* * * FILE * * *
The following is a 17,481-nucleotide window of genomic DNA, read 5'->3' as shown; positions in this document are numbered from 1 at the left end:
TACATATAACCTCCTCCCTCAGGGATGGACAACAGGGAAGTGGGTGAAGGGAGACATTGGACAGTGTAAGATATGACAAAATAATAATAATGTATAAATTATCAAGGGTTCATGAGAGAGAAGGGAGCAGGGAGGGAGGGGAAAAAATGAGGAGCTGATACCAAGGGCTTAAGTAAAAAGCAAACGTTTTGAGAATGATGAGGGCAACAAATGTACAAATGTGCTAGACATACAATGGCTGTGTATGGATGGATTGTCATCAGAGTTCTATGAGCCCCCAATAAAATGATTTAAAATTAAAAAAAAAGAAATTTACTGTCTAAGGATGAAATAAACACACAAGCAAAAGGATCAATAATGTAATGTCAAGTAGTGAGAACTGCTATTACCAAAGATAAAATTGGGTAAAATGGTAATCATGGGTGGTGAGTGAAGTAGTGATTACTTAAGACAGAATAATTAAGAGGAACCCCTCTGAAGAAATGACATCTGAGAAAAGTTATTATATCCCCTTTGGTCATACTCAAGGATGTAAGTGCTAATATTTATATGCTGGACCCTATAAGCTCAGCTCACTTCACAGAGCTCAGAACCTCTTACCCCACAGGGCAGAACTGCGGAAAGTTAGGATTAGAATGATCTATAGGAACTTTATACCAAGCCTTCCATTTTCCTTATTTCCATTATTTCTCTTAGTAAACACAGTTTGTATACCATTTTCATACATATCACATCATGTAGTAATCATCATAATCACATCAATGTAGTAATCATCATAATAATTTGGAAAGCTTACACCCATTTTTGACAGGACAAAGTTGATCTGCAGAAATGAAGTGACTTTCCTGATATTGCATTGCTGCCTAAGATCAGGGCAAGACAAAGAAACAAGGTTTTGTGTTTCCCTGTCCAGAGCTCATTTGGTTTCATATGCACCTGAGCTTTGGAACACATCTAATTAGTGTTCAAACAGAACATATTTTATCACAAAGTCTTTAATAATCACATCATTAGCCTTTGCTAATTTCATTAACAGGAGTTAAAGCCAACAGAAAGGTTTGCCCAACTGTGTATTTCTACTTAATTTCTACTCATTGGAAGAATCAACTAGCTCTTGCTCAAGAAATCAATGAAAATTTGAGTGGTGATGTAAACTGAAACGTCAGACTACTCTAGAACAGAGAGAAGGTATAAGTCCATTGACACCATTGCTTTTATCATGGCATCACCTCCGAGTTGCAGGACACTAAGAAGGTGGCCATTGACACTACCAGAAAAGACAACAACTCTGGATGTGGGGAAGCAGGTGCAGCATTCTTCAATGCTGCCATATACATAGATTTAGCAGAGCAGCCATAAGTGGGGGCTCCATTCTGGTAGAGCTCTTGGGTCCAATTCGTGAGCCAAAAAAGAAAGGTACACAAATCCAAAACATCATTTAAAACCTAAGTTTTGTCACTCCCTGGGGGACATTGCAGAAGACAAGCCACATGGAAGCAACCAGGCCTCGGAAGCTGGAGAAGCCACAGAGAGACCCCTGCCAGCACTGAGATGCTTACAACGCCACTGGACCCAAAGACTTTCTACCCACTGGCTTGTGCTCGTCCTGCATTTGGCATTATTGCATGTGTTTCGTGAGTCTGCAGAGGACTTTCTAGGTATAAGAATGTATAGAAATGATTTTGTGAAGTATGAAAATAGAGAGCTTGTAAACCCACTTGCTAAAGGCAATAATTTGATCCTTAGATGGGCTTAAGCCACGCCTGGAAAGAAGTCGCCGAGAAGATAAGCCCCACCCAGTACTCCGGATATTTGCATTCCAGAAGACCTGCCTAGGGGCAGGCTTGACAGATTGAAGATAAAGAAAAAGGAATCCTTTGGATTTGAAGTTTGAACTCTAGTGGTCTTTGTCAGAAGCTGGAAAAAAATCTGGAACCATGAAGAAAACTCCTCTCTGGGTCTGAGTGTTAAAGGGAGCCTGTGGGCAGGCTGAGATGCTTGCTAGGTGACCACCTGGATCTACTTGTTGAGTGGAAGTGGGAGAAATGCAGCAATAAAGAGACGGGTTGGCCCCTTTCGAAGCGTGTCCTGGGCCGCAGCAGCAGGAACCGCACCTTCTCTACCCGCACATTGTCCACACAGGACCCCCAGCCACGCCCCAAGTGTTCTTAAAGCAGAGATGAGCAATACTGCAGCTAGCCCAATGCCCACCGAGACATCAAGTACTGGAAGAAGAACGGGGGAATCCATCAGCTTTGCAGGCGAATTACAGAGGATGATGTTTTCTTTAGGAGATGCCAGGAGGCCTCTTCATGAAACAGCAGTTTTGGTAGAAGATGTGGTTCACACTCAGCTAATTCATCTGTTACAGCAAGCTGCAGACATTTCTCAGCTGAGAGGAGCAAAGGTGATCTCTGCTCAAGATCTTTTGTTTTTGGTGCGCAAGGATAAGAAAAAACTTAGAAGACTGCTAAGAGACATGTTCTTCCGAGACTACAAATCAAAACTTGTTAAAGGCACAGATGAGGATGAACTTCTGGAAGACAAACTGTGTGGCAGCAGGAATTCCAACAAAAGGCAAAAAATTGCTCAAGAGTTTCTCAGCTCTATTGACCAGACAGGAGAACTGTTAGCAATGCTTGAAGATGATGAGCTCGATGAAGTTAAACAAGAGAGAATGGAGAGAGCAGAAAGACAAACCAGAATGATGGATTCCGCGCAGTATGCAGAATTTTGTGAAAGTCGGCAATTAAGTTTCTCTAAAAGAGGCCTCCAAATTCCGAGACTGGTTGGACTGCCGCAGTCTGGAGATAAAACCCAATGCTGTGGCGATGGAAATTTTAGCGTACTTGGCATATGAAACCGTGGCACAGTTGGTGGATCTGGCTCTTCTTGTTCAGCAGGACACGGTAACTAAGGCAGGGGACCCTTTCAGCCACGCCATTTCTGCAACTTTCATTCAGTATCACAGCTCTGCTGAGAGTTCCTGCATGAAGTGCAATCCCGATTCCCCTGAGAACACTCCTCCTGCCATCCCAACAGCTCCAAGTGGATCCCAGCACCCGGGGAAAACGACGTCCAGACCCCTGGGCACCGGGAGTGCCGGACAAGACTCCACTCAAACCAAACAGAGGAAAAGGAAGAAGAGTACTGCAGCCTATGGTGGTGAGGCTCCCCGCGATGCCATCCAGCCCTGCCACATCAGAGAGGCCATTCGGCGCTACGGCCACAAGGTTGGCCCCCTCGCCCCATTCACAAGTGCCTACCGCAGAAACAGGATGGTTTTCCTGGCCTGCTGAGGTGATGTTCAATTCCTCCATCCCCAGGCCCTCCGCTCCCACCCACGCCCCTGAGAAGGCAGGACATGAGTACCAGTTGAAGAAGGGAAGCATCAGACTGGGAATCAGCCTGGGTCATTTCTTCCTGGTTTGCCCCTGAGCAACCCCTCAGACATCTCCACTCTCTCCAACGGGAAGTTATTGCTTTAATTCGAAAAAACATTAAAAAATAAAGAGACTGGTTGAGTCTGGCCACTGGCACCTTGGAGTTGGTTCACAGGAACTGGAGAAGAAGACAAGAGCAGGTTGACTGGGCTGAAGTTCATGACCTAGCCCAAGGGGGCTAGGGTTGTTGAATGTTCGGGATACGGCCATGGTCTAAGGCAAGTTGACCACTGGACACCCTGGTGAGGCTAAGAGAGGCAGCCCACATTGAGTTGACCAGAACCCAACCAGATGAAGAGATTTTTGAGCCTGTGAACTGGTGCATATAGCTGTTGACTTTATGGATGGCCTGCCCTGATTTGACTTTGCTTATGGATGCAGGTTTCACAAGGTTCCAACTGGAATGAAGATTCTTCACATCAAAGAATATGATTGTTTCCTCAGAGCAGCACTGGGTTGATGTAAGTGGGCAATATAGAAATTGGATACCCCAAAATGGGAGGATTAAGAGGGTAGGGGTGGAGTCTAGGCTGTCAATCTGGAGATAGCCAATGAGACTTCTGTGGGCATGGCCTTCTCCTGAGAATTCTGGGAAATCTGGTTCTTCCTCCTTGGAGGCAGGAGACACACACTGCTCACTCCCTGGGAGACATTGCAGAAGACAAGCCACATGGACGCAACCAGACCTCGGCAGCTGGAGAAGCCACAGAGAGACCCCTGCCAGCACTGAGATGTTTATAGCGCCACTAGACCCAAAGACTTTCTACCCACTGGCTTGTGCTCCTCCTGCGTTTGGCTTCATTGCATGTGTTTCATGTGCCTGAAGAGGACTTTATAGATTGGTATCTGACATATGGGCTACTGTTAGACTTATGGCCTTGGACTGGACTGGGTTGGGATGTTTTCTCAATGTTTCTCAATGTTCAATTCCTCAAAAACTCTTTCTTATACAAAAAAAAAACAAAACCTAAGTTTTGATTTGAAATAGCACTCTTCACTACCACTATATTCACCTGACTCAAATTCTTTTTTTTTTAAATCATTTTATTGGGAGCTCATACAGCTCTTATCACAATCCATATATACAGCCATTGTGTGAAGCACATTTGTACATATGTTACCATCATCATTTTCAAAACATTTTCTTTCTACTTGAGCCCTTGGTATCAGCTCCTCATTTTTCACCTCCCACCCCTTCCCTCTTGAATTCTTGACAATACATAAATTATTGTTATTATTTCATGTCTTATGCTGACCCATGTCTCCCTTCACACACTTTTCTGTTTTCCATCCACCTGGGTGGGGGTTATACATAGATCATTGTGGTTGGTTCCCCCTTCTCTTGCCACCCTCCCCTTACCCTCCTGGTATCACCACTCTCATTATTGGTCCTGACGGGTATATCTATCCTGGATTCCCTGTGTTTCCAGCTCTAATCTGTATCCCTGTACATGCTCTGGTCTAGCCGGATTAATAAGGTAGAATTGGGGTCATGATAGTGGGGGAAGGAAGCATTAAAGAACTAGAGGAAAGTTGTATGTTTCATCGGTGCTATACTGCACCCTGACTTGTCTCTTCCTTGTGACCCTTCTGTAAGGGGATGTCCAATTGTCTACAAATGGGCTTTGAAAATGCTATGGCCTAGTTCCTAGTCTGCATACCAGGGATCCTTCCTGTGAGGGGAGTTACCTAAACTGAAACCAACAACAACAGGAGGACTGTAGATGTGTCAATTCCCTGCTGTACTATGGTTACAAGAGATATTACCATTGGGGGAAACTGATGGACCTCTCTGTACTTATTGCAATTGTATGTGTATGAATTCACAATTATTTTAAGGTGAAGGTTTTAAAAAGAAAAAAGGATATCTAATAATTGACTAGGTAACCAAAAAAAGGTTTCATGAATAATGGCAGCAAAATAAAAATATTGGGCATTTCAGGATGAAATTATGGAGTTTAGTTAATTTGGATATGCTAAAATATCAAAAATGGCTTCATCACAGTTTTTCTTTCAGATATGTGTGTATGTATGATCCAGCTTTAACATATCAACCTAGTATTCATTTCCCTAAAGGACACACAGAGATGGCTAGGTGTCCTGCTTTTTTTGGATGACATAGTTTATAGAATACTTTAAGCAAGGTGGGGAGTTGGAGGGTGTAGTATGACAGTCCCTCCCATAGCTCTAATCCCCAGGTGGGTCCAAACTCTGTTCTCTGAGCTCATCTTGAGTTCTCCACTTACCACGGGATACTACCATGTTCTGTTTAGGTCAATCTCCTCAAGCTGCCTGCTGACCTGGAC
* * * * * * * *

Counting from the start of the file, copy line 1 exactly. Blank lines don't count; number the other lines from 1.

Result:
The following is a 17,481-nucleotide window of genomic DNA, read 5'->3' as shown; positions in this document are numbered from 1 at the left end: